Partners are working together to develop a predictive internet-based model aimed to interactively analyse the 10-year coronary artery disease (CAD) event incidence, obtained by modifying the population prevalence of the targeted risk factors (smoking, cholesterol, hypertension). Decreasing coronary artery disease (CAD) morbidity and mortality in the most cost efficient manner is a public health priority at European and national levels. Moreover, identification of acute coronary syndrome (ACS) procedures associated with the minimum in-hospital mortality, represents an urgent requirement in order to update current guidelines, especially regarding the elderly.
Finally, evidence from the EUROTRACS project will try to influence EU policy makers to design national and international public health actions with the scope of increasing quality of life and longevity. The idea is that obtaining 10-year estimates of coronary artery disease (CAD) mortality and associated costs will allow a more rational allocation of health resources in the European countries. EUROTRACS will produce useful results for the society by contributing to reduce coronary artery disease (CAD) and acute coronary syndrome (ACS) morbidity, mortality and cost and age-dependent inequalities in acute coronary syndrome (ACS) in-hospital treatment.
The scientific contribution
EUROTRACS consortium committed itself to produce scientific results that contributed to reach the final goal of the project, described more in detail in the paragraph above. The first article was published by the Cardiovascular Research Group of IMIM in the Journal of Epidemiology and Community Health in March 2014.4 The content describes a mathematical system, as known as CASSANDRA, implemented to predict the 10-year number of coronary artery population in Girona, Catalonia and Spain. The subjects treated in this context represent the basis of the EUROTRACS project. Furthermore, the system permits to analyse the impact that some interventions aimed at reducing or spontaneous changes in cardiovascular risk factor prevalence would have at 10 years in terms of the expected number of coronary artery disease (CAD) events and incidence. The CASSANDRA model provides support to health planning considering the expected demographic evolution of the population as well as user-proposed changes in the prevalence of cardiovascular risk factors occurring in the next 10 years.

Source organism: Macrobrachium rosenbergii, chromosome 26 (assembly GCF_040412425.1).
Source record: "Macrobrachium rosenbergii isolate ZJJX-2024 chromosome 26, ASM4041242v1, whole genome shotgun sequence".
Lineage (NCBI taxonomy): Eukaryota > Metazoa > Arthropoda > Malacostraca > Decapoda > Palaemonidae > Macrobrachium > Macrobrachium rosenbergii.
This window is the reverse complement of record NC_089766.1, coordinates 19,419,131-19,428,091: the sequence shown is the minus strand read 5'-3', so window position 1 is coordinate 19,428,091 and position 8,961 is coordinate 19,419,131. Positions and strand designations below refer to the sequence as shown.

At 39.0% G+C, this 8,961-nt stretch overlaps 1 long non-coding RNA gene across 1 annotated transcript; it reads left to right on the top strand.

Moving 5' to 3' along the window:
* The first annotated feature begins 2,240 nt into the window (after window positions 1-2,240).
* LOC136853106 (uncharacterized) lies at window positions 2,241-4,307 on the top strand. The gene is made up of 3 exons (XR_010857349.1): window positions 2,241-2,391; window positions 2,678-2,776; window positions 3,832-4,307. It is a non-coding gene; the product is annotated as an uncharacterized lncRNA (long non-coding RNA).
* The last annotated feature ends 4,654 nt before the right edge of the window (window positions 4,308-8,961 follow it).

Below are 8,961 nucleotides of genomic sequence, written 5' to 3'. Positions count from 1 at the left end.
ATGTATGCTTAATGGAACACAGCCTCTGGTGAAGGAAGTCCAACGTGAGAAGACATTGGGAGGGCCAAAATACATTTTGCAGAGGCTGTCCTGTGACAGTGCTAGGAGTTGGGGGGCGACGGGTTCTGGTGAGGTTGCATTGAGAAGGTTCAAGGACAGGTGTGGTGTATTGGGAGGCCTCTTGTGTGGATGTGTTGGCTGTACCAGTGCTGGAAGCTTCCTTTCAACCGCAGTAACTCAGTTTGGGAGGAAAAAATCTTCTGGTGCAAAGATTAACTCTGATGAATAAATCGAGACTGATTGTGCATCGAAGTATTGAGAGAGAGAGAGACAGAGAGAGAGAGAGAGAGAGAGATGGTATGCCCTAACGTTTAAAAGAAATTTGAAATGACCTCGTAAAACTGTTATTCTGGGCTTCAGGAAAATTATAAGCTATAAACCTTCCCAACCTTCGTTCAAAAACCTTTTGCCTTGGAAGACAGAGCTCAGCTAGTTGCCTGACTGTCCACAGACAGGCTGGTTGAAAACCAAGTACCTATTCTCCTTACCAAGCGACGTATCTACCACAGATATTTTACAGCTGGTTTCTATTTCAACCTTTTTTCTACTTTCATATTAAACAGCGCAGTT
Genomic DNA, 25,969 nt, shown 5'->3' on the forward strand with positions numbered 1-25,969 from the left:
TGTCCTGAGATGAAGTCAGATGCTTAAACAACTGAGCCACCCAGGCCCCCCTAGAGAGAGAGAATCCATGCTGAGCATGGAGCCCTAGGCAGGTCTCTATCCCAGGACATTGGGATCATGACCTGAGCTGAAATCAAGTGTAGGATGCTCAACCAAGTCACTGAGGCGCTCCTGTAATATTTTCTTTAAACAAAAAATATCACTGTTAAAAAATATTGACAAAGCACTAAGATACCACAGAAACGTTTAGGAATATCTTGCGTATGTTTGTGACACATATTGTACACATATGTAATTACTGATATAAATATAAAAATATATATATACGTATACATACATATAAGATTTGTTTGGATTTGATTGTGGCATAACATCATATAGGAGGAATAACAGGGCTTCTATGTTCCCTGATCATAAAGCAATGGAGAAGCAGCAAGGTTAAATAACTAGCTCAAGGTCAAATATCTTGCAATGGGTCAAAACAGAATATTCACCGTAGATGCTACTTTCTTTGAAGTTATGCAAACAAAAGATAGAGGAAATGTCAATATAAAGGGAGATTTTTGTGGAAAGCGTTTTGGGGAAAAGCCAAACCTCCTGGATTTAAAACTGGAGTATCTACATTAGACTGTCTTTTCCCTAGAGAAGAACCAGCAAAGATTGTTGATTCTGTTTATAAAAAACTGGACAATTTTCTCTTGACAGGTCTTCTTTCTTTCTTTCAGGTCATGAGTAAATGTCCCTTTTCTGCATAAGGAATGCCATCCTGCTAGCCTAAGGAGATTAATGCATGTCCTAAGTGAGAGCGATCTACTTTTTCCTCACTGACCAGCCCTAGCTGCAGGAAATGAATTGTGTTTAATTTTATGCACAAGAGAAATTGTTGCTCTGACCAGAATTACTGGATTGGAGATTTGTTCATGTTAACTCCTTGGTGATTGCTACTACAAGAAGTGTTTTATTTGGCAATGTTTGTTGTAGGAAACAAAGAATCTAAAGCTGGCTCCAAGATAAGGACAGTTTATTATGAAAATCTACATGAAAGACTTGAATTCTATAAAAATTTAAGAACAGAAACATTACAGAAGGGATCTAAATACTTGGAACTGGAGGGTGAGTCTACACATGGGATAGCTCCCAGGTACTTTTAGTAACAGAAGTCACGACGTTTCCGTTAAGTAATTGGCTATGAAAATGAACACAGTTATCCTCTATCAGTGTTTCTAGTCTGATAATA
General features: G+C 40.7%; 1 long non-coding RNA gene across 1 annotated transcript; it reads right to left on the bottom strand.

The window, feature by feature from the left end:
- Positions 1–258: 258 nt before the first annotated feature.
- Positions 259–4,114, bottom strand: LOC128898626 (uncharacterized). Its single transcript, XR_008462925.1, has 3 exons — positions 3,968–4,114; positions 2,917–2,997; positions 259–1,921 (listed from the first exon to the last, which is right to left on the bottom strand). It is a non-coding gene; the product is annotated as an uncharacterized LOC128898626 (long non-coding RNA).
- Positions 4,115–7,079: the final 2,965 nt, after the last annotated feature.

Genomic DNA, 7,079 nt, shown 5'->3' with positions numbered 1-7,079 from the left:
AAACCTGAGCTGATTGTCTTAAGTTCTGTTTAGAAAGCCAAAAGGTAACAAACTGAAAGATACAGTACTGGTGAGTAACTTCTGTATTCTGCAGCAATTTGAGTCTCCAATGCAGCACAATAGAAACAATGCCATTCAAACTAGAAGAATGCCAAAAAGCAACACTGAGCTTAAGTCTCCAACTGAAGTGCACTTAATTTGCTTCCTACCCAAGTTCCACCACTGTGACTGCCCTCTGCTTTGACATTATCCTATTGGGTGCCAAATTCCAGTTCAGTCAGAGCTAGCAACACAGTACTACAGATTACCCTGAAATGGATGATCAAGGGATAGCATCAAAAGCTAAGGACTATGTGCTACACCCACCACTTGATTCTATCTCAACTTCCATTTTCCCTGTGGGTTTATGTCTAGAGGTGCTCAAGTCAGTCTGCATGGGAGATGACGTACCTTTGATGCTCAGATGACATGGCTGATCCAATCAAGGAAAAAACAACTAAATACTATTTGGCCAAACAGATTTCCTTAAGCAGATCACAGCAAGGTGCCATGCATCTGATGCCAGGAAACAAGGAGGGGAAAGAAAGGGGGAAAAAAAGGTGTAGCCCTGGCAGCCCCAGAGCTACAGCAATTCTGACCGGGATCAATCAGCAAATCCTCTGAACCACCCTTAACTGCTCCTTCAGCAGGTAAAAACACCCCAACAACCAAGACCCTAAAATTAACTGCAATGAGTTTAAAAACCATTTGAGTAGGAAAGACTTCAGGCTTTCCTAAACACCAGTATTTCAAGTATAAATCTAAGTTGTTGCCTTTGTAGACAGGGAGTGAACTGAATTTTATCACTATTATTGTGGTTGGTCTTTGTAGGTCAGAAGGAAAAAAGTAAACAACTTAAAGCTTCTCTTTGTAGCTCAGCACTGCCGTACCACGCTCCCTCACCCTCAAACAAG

CHAFEA (Consumer, Health, Agriculture and Food Executive Agency) and DG SANTE (Directorate General for Health and Food Safety) collaborated together to organise a workshop on Chronic Diseases and Healthy Ageing (CD-HA), which was hosted by the Ministry of Health, Welfare and Sport of The Netherlands on 12–13 February 2015.5 The event aimed to “share the knowledge acquired through the CD-HA actions funded under the second Health Programme 2008–2013”, and at same time to demonstrate how their results can be used to improve EU countries capacities to respond to the challenges of chronic diseases and healthy ageing. The participation of policy makers active at EU, national and regional levels and their interactions with authorities, patient organisations and representatives of industries and international organisations facilitated the discussion on how to address specific major chronic diseases and healthy ageing across the lifecycle.
The event was focused on disseminating results on actions on the topic at EU, national and regional, as well as local levels and it involved speakers and experts from Belgium, France, Germany, Ireland, Luxembourg, Spain, The Netherlands, United Kingdom and other EU countries. The target audience was composed of experts on chronic diseases and healthy ageing, policy makers, and health professionals.
One of the 10 actions needed to present its preliminary results was the EUROTRACS project. The intervention of the coordinator of the project, Dr Jaume Marrugat from IMIM – Hospital del Mar Medical Research Institute (Spain), was focused on the concept of cost effectiveness of health interventions and in particular on the connection between efficient healthcare and better quality of care. Moreover, the speaker explained how the preliminary results of EUROTRACS project could contribute at the EU level.
In general, the workshop sought to show how the outcomes of the projects selected can be used to build the evidence base on improving quality of life, efficiencies and resources management in European health systems. Furthermore, it explored where specific actions in relevant areas helped to respond to the burden of chronic diseases and healthy ageing. Finally, it was showed how the EU Health Programme tackled chronic diseases and healthy ageing and it encouraged participants to develop future recommendations within the following issues:
Within the individual sessions and panels, the objectives were to extract key points in terms of future challenges and recommendations for EU-wide debate and policy development and to suggest a set of key conclusions on if and how the EU could further bring added value towards a more effective response to the chronic disease burden and improved healthy ageing.